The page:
I am a postdoctoral researcher at Göteborgs universitet in Gothenburg, Sweden, working with Elizabeth Coppock on ‘Most and more: Quantity superlatives across languages.’ This project takes into account new data from a rich sample of languages and develops new elicitation tools (including storyboards and short visual contexts) designed to gather data about quality and quantity superlatives.
Much of my research asks what understudied and underrepresented languages – especially Navajo (Diné Bizaad) – can tell us about crosslinguistic semantic variation, especially with respect to the semantics of modals and temporal expressions (in particular future marking), attitude reports, adjectival meaning, and comparative constructions. I am also a regular participant — and occasional teacher! — at the Navajo Language Academy (Diné Bizaad Naalkaah), an annual three-week program in linguistic theory held on the Navajo Nation. This past year, I taught a course with Ted Fernald on the semantics of time-related expressions in Navajo, including situation and viewpoint aspect.
Recent and upcoming:
- Elizabeth Coppock and I will be presenting a poster at SALT 28 at MIT in May (‘Forces at the interface of gradability and quantification’). The poster will present the results of our ongoing work on a proposed semantic universal in the domain of quantity superlatives.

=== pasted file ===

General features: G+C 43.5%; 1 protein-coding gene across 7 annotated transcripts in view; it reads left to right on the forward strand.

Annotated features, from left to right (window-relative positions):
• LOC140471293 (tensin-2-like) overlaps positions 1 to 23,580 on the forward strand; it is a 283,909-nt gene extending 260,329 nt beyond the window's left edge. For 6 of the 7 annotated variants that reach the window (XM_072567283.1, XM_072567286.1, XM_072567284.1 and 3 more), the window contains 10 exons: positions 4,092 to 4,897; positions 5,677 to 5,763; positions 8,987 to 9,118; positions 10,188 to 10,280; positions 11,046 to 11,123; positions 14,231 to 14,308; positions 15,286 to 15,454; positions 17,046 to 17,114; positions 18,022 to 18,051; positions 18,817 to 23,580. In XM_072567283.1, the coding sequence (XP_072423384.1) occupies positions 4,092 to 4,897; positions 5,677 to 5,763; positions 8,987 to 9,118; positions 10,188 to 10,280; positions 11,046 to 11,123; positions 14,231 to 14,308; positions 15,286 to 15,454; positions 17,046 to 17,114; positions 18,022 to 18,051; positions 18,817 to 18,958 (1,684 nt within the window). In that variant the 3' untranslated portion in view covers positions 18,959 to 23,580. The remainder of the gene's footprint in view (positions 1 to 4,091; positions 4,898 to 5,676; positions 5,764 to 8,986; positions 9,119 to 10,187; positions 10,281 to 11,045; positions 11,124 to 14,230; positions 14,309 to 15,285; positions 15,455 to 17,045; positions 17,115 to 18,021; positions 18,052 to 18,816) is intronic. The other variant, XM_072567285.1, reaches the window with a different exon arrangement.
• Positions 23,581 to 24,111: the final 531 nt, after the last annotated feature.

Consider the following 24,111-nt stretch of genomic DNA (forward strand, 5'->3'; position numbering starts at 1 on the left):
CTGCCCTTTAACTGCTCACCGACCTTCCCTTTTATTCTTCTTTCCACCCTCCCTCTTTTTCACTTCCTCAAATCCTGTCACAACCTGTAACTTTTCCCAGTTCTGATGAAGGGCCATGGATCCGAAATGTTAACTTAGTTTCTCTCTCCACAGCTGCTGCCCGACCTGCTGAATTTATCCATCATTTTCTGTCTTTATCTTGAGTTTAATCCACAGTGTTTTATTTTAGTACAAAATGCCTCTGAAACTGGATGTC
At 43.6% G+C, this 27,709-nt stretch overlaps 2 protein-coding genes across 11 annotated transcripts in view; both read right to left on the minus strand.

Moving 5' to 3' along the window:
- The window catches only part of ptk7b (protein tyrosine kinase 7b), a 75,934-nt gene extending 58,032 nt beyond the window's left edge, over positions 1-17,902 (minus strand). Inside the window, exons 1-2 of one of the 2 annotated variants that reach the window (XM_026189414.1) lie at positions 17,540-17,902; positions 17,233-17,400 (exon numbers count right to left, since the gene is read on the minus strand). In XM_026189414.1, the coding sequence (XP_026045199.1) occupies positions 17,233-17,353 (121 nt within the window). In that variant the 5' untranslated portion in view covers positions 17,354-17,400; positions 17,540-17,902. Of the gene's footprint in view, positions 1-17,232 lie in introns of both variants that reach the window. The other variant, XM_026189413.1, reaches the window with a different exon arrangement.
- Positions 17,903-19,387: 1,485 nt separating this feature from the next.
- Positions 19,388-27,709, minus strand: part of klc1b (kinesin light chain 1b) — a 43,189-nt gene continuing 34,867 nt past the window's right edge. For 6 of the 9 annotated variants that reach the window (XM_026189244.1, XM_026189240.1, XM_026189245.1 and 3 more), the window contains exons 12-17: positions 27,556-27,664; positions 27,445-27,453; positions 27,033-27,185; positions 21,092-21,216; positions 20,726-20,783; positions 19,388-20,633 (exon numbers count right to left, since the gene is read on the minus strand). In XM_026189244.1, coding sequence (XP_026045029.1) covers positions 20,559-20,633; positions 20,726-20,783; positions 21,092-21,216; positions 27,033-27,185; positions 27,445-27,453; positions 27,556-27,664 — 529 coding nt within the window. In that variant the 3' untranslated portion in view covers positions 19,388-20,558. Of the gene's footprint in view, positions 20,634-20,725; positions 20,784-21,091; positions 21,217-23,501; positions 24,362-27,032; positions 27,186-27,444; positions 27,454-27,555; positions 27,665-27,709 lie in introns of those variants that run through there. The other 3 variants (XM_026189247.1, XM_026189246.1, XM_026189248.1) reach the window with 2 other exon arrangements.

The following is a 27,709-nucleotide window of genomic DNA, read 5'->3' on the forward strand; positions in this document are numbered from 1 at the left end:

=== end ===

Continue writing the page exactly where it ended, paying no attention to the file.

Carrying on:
- Editing is well underway for the Proceedings of TripleA 4: Fieldwork Perspectives on the Semantics of African, Asian and Austronesian Languages, which we hosted last year at the University of Gothenburg.
- My paper ‘The semantics of the future in Navajo‘ has been submitted to the Festschrift for Margaret Speas. I present new evidence about the meaning of future-marked verbs in Navajo, showing that while future-marking always makes a temporal contribution, differences in the modal flavor of the future marker lead to interpretations either as predictions or expressions of desire or other goals.
- ‘Navajo in the typology of internally-headed relatives‘ (with Keir Moulton) will appear soon in the proceedings of SALT 27. We present new evidence from fieldwork about the scope of quantifiers in Navajo internally-headed relative clauses and argue that — for at least certain quantifiers — quantifiers interpreted clause internally take clause internal scope (contra Grosu 2012). We designed short storyboards to elicit the relevant judgments, which are presented in the paper.
- ‘Sentential and possibly subsentential modification: the ambiguity of Collins conjunctions‘ (with Andrew Weir) has just been published in the proceedings of NELS 47. In this paper, we argue that sentences like This stew contains beef and possibly sausage permit two readings. Under one reading, possibly takes scope above conjunction; this reading results from a conjunction reduction parse (This stew contains beef and possibly this stew contains sausage). Under the second reading, possibly takes scope below conjunction; this reading results from a reduced Transparent Free Relative structure, which I discuss in previous work.